The difference between Chinese medicine and Western medicine

In China, where Western medicine and TCM are deemed equal, and medical students from both systems are required to have basic knowledge of the other medical system, there is generally greater integration in the approach. In other places, where complementary medicine is still regarded with a huge dose of scepticism, patients can find it more difficult to benefit from both systems.

Physicians, no matter whether they are traditional Chinese medical practitioners or doctors of western medicine, may belong to somewhat different times, have dissimilar cultural backgrounds, and are used to thinking somehow in not the same way. This fact is reflected in their methods of treating patients. Their diagnostic methods may be somewhat different; there may be dissimilarities in their cognition and methods of treating patients, and even their prescriptions may differ from each other. What is the same of them is their aim, their sole aim, which is to cure patients' diseases and alleviate their suffering.

Obviously, the biggest dividing line in logical thinking between traditional Chinese medicine and Western medicine consists in epistemology. Traditional Chinese medicine looks upon the whole universe as one organism; and since the universe is an organism, all things in it are related to each other without exception by being interdependent, mutually restraining, balanced and in harmony. Owing to the fact that man is also looked upon as a "universe", though on a small scale, the view is entertained that between the internal organs of the human body there also exist the requirement for equilibrium between yin and yang and the phenomenon of mutual reinforcement and mutual neutralization. Traditional Chinese medicine, having gone through a process of development of thousands of years, has succeeded in sublimating from an empirical type of medicine to a systematic one with its unique and peculiar theory and its complete and comprehensive methodology. It is the embodiment of the typical Eastern mode of thinking.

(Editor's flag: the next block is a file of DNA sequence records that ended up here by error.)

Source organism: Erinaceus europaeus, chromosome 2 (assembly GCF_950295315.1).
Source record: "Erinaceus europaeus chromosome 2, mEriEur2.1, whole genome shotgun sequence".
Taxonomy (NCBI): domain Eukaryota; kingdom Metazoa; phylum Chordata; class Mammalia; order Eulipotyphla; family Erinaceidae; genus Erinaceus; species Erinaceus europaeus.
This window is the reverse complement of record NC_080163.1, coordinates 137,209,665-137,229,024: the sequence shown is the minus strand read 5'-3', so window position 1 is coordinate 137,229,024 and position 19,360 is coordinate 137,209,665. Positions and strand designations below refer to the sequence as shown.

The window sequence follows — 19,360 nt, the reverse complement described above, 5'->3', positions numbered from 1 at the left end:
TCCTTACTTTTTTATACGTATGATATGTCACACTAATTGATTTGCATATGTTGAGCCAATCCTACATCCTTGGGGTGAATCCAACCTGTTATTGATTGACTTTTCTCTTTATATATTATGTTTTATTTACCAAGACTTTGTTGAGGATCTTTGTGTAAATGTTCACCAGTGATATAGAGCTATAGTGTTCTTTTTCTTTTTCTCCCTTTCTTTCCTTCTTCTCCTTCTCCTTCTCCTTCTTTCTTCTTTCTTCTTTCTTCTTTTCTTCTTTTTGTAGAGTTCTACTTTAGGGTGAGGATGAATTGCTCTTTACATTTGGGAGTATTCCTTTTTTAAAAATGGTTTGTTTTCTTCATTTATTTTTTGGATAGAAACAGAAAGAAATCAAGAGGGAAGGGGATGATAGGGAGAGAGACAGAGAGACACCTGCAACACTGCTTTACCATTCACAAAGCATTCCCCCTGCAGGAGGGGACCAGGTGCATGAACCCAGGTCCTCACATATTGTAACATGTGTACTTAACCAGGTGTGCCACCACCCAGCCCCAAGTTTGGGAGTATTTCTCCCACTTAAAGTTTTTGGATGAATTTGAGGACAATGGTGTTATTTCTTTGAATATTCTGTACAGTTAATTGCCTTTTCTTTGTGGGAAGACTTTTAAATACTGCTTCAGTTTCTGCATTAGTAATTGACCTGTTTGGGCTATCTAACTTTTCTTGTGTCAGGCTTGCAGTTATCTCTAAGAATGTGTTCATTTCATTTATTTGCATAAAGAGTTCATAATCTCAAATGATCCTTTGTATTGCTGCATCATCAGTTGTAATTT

However, there are certain limitations to this methodology, because the processes of abstract thinking and logical reasoning are comparatively too great in number, resulting in a lack of concreteness and definiteness. Similarly, Western medicine also suffers obvious limitations because its basic theory is not closely related to philosophy. It adopts a certain purely biological point of view and, therefore, does not pay enough attention to how natural environment and psychological factors influence the illness and health of mankind.

The divergence between traditional Chinese medical scholars and doctors of Western medicine in their views of the organs of the human body arises from the difference in their research methods. For instance, Western scholars dissected the human body and by this means found the position of the heart, located the blood vessels in the heart, distinguished the arteries from the veins, and came at the two arteries that originate in the aorta and supply blood direct to the heart tissues---the coronary arteries. They saw that the heart has two atria and two ventricles, both pairs of which are separated by valves. They went on further with their work of dissection and discovered the sinoatrial node, the atrioventricular node, and the atrioventricular bundle---those strictures that control the rhythm of the heartbeat. Thus they acquired a basic acquaintance with the functions of the heart.

Although traditional Chinese medical scholars also engaged in dissections of the human body, this did not lead to establishment of the foundation of understanding by traditional Chinese medicine of the physiological functions and pathological states of the human body. For example, traditional Chinese medical scholars' knowledge of the existence of the pericardium is derived from dissections done in former times. But traditional Chinese medical scholars' knowledge of the functions of the heart organ was gained through observation and generalization of the outward manifestations of the physiological and pathological states of the human body.

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